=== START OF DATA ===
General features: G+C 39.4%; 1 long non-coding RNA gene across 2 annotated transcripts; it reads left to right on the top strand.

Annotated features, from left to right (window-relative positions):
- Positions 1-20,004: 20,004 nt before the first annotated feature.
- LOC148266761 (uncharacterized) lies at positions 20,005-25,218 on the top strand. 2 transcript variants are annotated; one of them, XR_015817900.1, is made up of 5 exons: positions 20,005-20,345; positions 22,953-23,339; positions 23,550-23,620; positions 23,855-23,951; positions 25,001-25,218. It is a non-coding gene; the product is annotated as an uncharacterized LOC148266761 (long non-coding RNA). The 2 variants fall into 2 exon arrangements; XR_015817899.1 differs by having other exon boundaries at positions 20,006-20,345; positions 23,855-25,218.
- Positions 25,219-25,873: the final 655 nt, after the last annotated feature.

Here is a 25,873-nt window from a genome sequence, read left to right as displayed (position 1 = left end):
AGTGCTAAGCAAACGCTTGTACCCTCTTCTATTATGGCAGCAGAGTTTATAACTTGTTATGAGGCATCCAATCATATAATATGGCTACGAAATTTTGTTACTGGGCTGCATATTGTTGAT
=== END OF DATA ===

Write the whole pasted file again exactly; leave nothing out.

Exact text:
General features: G+C 39.4%; 1 long non-coding RNA gene across 2 annotated transcripts; it reads left to right on the top strand.

Annotated features, from left to right (window-relative positions):
- Positions 1-20,004: 20,004 nt before the first annotated feature.
- LOC148266761 (uncharacterized) lies at positions 20,005-25,218 on the top strand. 2 transcript variants are annotated; one of them, XR_015817900.1, is made up of 5 exons: positions 20,005-20,345; positions 22,953-23,339; positions 23,550-23,620; positions 23,855-23,951; positions 25,001-25,218. It is a non-coding gene; the product is annotated as an uncharacterized LOC148266761 (long non-coding RNA). The 2 variants fall into 2 exon arrangements; XR_015817899.1 differs by having other exon boundaries at positions 20,006-20,345; positions 23,855-25,218.
- Positions 25,219-25,873: the final 655 nt, after the last annotated feature.

Here is a 25,873-nt window from a genome sequence, read left to right as displayed (position 1 = left end):
AGTGCTAAGCAAACGCTTGTACCCTCTTCTATTATGGCAGCAGAGTTTATAACTTGTTATGAGGCATCCAATCATATAATATGGCTACGAAATTTTGTTACTGGGCTGCATATTGTTGAT